Sam took a train to Cincinnati, Ohio for the day, then to Paris, Kentucky for the show.
Under the management of Ozias Pond, brother of James B. Pond:
"The Twain-Cable entertainment at the Court House on New Year's night was not in the nature of lectures, but consisted chiefly of recitations. Interspersed with these were anecdotes, Creole songs, incidents of travel, and personal experiences under circumstances of embarrassment, the most perplexing, ludicrous, and convulsively amusing. Humor, at once genuine and refined, is a rare gift. It is better than physic. It dispels gloom, sheds sunshine into the care-worn heart, and like a touch of kindness, "makes the whole world kin."
"The house was handsomely filled, and we never saw a more highly amused, or better pleased audience."
"Mark Twain in appearance is a sort of living and moving anecdote. In manner, quaint, easy and unctious; his voice, deep bass and drawling, like an old fashioned country preacher, wearing a benevolent, but solemn countenance, he creates the impression that he would make sinners howl if he got after them in evangelistic style."
"Cable is somewhat younger in appearance; is spruce and polished, a fine reader and delineator of character, and a good actor with splendid voice in song. He would be classed by Zack Chandler as one of "them litterary fellers."
"Each, is accomplished in his part, and to be appreciated must be seen."
"We commend to the stammering fraternity a complete cure, as illustrated by Mark Twain."
The (Paris) Kentuckian 1885: January 3 coutesey Touring with Cable and Huck
George Cable wrote to his wife, Lucy,
We have just finished a delightful evening on the platform before a hearty, quick-witted audience that laughed to tears and groans at Mark's fun & took my more delicate points before I could fairly reach them. I have a little bunch of flowers given me by a young lady of the Clay family. Many persons crowded round us after the entertainment. All this was particularly pleasing to me inasmuch as this is a Southern town & the two feelings which I always have to encounter in Southern towns were present & evident here. A ball was given in opposition [Turner, MT & GWC 78].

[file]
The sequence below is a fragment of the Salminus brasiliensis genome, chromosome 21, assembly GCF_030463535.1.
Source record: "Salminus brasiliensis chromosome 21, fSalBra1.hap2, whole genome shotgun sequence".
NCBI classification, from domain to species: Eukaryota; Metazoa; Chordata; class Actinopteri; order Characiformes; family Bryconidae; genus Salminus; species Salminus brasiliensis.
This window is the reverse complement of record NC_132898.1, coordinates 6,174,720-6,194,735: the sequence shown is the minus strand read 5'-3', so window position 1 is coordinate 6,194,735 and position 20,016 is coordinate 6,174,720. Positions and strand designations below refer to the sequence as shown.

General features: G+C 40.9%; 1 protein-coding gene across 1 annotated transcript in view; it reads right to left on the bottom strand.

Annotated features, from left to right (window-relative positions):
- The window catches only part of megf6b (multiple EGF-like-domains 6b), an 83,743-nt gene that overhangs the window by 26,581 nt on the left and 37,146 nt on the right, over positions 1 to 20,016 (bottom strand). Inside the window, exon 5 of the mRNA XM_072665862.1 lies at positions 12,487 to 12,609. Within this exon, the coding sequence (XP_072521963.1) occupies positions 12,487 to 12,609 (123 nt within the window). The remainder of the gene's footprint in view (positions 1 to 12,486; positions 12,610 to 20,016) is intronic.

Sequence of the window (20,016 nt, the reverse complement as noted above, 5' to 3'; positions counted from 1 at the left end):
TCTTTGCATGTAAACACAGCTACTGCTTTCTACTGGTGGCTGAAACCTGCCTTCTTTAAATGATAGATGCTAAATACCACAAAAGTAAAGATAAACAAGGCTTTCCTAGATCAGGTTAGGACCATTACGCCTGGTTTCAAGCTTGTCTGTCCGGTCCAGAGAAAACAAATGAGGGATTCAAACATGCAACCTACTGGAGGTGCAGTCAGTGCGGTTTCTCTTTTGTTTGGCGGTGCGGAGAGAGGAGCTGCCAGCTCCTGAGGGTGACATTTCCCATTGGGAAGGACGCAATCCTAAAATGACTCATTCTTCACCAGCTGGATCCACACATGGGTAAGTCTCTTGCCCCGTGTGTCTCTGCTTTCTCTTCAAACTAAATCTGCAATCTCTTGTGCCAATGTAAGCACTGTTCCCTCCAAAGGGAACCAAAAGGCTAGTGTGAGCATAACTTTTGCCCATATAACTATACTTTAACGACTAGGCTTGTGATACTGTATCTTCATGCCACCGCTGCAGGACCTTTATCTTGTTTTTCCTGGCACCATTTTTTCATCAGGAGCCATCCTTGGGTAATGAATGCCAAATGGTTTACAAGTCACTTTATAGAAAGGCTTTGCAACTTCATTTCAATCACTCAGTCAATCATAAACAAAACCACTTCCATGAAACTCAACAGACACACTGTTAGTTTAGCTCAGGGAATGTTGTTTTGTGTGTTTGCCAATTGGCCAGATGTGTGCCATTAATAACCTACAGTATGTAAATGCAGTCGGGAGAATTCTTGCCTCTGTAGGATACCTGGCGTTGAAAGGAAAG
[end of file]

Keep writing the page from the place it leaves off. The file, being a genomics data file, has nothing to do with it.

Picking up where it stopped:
Sam wrote to Livy: Livy darling, we have had a most pleasant evening here—in a region familiar to Ma when she was a girl, some seventy or eighty years ago. Wherever we strike a Southern audience they laugh themselves all to pieces. They catch a point before you can get it out—& then, if you are not a muggings, you don’t get it out; you leave it unsaid. It is a great delight to talk to such folks.
Sam related a conversation he heard on the smoking-car, writing in dialect about a farmer turned educator [MTP].
Railroads: Ohio and Mississippi, Cincinnati, Eaton and Richmond, Louisville and Nashville